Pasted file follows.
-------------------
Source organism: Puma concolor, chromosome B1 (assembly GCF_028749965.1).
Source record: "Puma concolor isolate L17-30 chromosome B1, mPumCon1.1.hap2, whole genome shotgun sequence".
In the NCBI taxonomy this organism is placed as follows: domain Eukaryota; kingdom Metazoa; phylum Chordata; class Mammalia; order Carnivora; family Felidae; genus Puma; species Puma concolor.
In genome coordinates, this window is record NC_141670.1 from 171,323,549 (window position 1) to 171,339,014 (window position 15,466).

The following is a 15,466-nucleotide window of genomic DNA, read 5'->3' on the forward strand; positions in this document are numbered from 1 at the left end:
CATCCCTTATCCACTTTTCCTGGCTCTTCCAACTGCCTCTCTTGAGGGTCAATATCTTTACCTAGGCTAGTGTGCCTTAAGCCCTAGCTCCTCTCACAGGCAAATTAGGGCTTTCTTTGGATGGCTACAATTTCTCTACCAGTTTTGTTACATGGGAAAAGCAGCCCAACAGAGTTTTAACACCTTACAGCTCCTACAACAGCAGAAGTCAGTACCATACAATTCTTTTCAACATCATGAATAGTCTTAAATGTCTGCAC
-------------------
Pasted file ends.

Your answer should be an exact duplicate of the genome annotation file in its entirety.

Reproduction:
Source organism: Puma concolor, chromosome B1 (assembly GCF_028749965.1).
Source record: "Puma concolor isolate L17-30 chromosome B1, mPumCon1.1.hap2, whole genome shotgun sequence".
In the NCBI taxonomy this organism is placed as follows: domain Eukaryota; kingdom Metazoa; phylum Chordata; class Mammalia; order Carnivora; family Felidae; genus Puma; species Puma concolor.
In genome coordinates, this window is record NC_141670.1 from 171,323,549 (window position 1) to 171,339,014 (window position 15,466).

The following is a 15,466-nucleotide window of genomic DNA, read 5'->3' on the forward strand; positions in this document are numbered from 1 at the left end:
CATCCCTTATCCACTTTTCCTGGCTCTTCCAACTGCCTCTCTTGAGGGTCAATATCTTTACCTAGGCTAGTGTGCCTTAAGCCCTAGCTCCTCTCACAGGCAAATTAGGGCTTTCTTTGGATGGCTACAATTTCTCTACCAGTTTTGTTACATGGGAAAAGCAGCCCAACAGAGTTTTAACACCTTACAGCTCCTACAACAGCAGAAGTCAGTACCATACAATTCTTTTCAACATCATGAATAGTCTTAAATGTCTGCAC